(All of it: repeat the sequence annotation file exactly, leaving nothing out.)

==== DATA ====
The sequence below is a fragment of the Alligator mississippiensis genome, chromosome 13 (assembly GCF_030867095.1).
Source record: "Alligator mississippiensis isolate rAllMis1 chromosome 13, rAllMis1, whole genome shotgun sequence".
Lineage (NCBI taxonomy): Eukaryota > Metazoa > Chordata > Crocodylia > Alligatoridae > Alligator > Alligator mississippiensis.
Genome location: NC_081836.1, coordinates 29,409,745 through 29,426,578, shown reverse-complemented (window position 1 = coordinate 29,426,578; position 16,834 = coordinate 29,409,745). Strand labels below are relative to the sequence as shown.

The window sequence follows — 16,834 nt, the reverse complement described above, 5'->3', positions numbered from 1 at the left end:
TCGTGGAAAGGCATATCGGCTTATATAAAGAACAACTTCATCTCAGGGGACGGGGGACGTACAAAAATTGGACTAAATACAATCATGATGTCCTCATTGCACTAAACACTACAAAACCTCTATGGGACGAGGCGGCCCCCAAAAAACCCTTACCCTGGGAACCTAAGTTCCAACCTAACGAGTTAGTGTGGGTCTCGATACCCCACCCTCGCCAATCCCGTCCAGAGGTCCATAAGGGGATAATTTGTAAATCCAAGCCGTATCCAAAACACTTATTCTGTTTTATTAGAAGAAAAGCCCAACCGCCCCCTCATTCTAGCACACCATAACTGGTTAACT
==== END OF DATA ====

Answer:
The sequence below is a fragment of the Alligator mississippiensis genome, chromosome 13 (assembly GCF_030867095.1).
Source record: "Alligator mississippiensis isolate rAllMis1 chromosome 13, rAllMis1, whole genome shotgun sequence".
Lineage (NCBI taxonomy): Eukaryota > Metazoa > Chordata > Crocodylia > Alligatoridae > Alligator > Alligator mississippiensis.
Genome location: NC_081836.1, coordinates 29,409,745 through 29,426,578, shown reverse-complemented (window position 1 = coordinate 29,426,578; position 16,834 = coordinate 29,409,745). Strand labels below are relative to the sequence as shown.

The window sequence follows — 16,834 nt, the reverse complement described above, 5'->3', positions numbered from 1 at the left end:
TCGTGGAAAGGCATATCGGCTTATATAAAGAACAACTTCATCTCAGGGGACGGGGGACGTACAAAAATTGGACTAAATACAATCATGATGTCCTCATTGCACTAAACACTACAAAACCTCTATGGGACGAGGCGGCCCCCAAAAAACCCTTACCCTGGGAACCTAAGTTCCAACCTAACGAGTTAGTGTGGGTCTCGATACCCCACCCTCGCCAATCCCGTCCAGAGGTCCATAAGGGGATAATTTGTAAATCCAAGCCGTATCCAAAACACTTATTCTGTTTTATTAGAAGAAAAGCCCAACCGCCCCCTCATTCTAGCACACCATAACTGGTTAACT